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Q&A with Gabrielle Hase

CEO, Soleberry Advisory

Having accelerated the growth of ecommerce giants such as TXMaxx.com, LK Bennett, The Fragrance Shop, Browns Fashion, Harvey Nichols and Sweaty Betty, what would you say are the biggest mistakes that brands make when trying to grow their online presence and ecommerce capability? 

The idea that ‘if you build it, they will come’.  The beauty of online is that you can serve a global audience incredibly easily; but the downside to that is that it’s at the same time incredibly difficult to build an audience quickly and cheaply.  There is a lot of competition in almost every sector, and building a brand takes time and effort regardless of which distribution channel is used.  The stories of brands going viral, while true, are still pretty rare.

Brands have made mistakes when not investing enough in serving the customer.  Some brands that are creatively led tend to put a big premium on how the website looks, and not enough on investing in last mile capabilities, such as customer service, superior delivery and return capability, etc.  

Finally, a mistake I’ve seen happen more often than not is an underinvestment in the channel as a whole – where brands don’t commit fully to online as the growth engine that it is, and tend to put more resources behind things they might have more of a history with – whether that’s physical stores, wholesale channels or franchise relationships. Ecommerce has the potential to be any brand’s biggest channel, so the investment needs to reflect that.

Do you think we will see any long-term changes in how consumers purchase following Covid-19?

Yes. There’s been a huge increase in the number of people shopping online, and I think we will see that continue; I think dwell times in stores will decrease as people have safety concerns about being in close proximity with other people; consumers will do even more research online before going into store, and I think we will see consumers spending their money with brands and retailers whose values most closely align with theirs. The need for brands to create ever more useful and meaningful content is only going to grow.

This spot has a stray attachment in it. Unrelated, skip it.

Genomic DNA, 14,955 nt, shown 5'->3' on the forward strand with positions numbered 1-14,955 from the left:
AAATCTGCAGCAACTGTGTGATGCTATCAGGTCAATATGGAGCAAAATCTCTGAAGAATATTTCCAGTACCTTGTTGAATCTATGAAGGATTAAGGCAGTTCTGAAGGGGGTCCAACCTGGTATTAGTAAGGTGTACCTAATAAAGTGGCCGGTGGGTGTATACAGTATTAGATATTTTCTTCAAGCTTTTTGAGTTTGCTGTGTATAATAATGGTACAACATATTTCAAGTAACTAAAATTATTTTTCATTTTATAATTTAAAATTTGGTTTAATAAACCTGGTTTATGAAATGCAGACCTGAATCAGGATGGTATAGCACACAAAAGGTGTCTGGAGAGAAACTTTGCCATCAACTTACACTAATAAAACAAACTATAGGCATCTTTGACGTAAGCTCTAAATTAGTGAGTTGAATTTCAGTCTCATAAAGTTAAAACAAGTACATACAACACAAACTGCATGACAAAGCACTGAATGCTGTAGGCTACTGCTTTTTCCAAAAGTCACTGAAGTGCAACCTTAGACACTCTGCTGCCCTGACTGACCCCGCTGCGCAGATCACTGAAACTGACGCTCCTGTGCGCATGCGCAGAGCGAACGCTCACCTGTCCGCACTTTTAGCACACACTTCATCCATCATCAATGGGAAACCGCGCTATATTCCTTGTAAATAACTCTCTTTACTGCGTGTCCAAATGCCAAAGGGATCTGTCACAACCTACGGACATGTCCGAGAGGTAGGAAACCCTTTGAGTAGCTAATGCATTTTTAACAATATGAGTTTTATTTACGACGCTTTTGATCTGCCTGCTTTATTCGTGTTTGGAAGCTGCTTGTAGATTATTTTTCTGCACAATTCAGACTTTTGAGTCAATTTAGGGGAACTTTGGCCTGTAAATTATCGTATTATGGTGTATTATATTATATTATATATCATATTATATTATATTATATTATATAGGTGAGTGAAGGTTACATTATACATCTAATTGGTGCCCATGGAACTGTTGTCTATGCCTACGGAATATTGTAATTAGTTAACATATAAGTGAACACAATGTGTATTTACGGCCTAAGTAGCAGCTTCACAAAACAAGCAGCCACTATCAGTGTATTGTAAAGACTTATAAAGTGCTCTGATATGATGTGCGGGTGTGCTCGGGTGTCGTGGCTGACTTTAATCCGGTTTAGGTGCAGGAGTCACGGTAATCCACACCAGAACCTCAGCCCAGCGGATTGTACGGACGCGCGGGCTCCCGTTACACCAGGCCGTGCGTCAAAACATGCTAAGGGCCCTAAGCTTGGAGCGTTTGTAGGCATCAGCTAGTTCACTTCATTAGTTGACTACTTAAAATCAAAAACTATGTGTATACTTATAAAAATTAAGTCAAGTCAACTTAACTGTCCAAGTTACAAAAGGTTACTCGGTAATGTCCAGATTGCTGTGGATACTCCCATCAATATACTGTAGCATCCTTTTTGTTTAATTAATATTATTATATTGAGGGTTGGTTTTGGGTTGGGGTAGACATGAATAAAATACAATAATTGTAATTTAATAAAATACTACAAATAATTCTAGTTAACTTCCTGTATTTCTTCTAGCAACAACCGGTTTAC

For brands who have successfully taken their products online in the UK, what are the key considerations they need to think about when looking to take it international?

Ensuring the customer experience is solid – this means, when someone overseas buys a product from your website, is the price competitive or punitive?  How long does it take to get the delivery? Are the returns options localised?  Are the right units of measurement used? Again, the devil is in the detail, and it requires reviewing every single interaction a prospect or customer has with your brand to identify where the experience can be personalised and localised.  And again, in many cases this is in the very unsexy but incredibly important area where you can win or lose customers for life.

Brands also need to think about what functions to centralise vs localise.  Starting out, I find it very useful to have some marketing help on the ground; someone who really understands the nuances of the promotional calendar and the customs / norms that could make or break your marketing efforts. 

What online brands do you think are doing a great job just now and what makes them stand out?

Brands who create a community, who live their values and who offer a really compelling reason not only to buy but to engage on a broader level.  Some of these brands are huge, like Nike, who have done a brilliant job of creating content that is meaningful and useful to my lifestyle as a runner, and so they mean more to me than simply a place where I can buy running kit; on the smaller end of the scale are brands like Thrift. Plus which is a second-hand clothing marketplace that supports my personal charities and which adds gamification elements to the process of donating and selling clothes. Its user experience is brilliant, and they’ve thought of every single little detail.

On a personal level, where do you find inspiration?

Talking to my network of smart friends. Ideas come from lots of different places, and it’s a matter of listening to a variety of points of view and then synthesising them into something useful and meaningful for me. I also get inspired talking to my husband, who never fails to make me think of things I never ordinarily would have. 

If you had to recommend one ‘business’ book, website or social channel, which would it be?

I follow Scott Galloway, who is a marketing professor at NYU and entrepreneur who has started a handful of companies and sold a few along the way. He is getting a bit overexposed at the moment but that aside, he’s a great writer and strategic thinker, but also incredibly practical.  I always learn something after having listened to his podcast.


Gabrielle is joining us for this years' Digital Day 2020 - Join us!

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